Art History 101

How Twombly Changed Abstract Expressionism

I look at a lot of artists. I’m inspired by – I suppose I shouldn’t say ‘inspired,’ but it’s not really influenced. I am inspired. Art comes from art.

—Cy Twombly

Splotches of paint and exuberant lines are more than just markings in abstract expressionism. The style is distinguished by emotionally charged brushstrokes, thick layers of paint applied in experimental yet purposeful ways, offering an unorthodox way of gleaning meaning from the artist’s finished product. Abstract expressionism arose in the war torn milieu of the 40s, calling its home New York City and gripping hold of the artists working therein. The movement drew upon earlier ones, collating elements of Surrealism and Suprematism, Cubism, and Bauhaus, to channel existential questions of identity bred in a tumultuous environment. Prominent American artists built a new language of abstraction that took hold of the art world and put NYC on the map as a veritable hub of creativity.

The atmosphere of the postwar period coincided with movements in philosophy and psychology that bolstered the underlying ethos of AbEx. Freud’s rising psychoanalysis, particularly, aided in offering people a different way of considering the physical world, tied to the layers of our psyche. Action painting, employed most prominently by Pollock, encouraged organic expression of subconscious thinking. Identified in conjunction with action painting, color field works, too, became a defining aesthetic of the movement, marked by their denouncement of pretentious rhetoric and relying upon psychologically charged colors and shapes to signify emotion. The AbEx movement solidified abstract and gestural art as the leading contemporary phenomenon, inspiring the next wave of artists in the late 1950s and 60s to take the style further in connecting it with the larger scope of historical movements.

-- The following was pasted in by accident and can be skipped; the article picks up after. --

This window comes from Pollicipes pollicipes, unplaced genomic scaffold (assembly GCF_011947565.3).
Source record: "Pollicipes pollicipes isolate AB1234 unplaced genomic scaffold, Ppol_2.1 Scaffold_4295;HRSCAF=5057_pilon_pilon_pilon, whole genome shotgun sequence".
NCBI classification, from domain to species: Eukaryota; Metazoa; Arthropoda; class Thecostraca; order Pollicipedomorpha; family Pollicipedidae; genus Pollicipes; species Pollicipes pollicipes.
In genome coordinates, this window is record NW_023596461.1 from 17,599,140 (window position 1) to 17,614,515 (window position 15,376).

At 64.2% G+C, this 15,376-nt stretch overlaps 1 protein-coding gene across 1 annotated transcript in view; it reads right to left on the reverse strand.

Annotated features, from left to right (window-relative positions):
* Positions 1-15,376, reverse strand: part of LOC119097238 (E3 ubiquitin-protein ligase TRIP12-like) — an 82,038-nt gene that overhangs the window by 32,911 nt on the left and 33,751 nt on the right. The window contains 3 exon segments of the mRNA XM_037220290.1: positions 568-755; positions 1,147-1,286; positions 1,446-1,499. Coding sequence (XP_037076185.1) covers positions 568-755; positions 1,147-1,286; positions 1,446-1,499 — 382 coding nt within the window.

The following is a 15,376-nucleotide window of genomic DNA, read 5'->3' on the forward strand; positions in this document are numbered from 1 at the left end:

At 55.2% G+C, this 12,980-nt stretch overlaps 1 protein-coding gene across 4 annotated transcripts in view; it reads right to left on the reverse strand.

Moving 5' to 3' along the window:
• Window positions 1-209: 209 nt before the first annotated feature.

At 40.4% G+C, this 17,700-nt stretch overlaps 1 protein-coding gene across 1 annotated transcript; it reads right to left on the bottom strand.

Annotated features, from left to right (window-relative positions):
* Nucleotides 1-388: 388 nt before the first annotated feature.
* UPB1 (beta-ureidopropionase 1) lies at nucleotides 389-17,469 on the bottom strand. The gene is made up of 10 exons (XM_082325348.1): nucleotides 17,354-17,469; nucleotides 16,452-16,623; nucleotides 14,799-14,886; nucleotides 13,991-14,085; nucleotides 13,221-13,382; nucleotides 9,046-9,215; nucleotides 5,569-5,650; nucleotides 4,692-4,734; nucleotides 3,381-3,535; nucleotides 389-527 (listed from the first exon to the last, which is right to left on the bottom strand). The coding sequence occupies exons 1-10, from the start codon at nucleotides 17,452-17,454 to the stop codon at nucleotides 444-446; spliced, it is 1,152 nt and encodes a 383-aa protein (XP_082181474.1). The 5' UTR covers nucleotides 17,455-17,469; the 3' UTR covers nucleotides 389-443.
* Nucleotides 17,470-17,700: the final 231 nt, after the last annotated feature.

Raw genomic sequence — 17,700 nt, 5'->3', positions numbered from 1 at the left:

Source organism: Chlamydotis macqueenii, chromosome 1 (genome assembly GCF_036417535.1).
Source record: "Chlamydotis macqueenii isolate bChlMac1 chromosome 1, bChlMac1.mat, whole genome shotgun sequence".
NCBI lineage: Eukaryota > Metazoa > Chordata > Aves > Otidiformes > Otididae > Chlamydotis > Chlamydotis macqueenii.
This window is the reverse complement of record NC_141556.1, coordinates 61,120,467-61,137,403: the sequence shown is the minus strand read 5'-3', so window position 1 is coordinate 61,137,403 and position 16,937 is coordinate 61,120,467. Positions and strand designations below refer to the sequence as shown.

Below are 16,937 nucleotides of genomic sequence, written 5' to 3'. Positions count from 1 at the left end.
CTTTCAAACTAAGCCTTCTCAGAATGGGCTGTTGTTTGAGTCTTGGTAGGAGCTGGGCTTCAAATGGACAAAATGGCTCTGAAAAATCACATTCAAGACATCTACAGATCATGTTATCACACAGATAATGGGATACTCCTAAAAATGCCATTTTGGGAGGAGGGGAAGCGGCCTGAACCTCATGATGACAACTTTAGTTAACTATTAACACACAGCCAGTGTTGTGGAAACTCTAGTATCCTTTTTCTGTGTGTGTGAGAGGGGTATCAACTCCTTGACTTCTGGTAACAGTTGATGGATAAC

Enter Cy Twombly, the Virginia-born artist who would take the AbEx movement into its next phase, incorporating euro-centric points of reference that reflected on the same war-torn atmosphere from a different approach. Twombly came up in the immediate wake of Pollock, Motherwell, and other noted abstract expressionists, drawing inspiration from their practice of maintaining dynamism through abstract forms, not figures.

Twombly began studying art at the School of the Museum of Fine Arts, Boston in 1947, followed by a year at Washington and Lee University. He moved to New York in 1950, there seeing first-hand the imprint left by the abstract expressionists and taking up a friendship with fellow prominent postwar artist Robert Rauschenberg.

Twombly spent a year studying at the Black Mountain College in North Carolina before departing for Europe on a grant, forming his early style around primitive and ritualistic art he experienced while traveling throughout Italy and Africa. He spent time exploring automatic drawing and blind sketching, producing early renditions of the biomorphic and distorted forms that would come to populate his later works. Greco-Roman themes would inform his style through maturity, altering the first wave of abstract expressionism with earlier references that married it with the “high” periods of art history.

Twombly’s distinct style continues to inspire artists working today. Check out our Inspired by Twombly collection to see for yourself. 

Love reading about all things art? You can have articles from Canvas, curated collections and stories about emerging artists delivered straight to your inbox. Sign up for the Saatchi Art Newsletter.



About the Author

Chelsea is the Marketing Associate at Saatchi Art. She likes Neoclassical art, text messaging, and that's pretty much it. Find her Tweeting @saatchiart, and Instagramming @saatchiart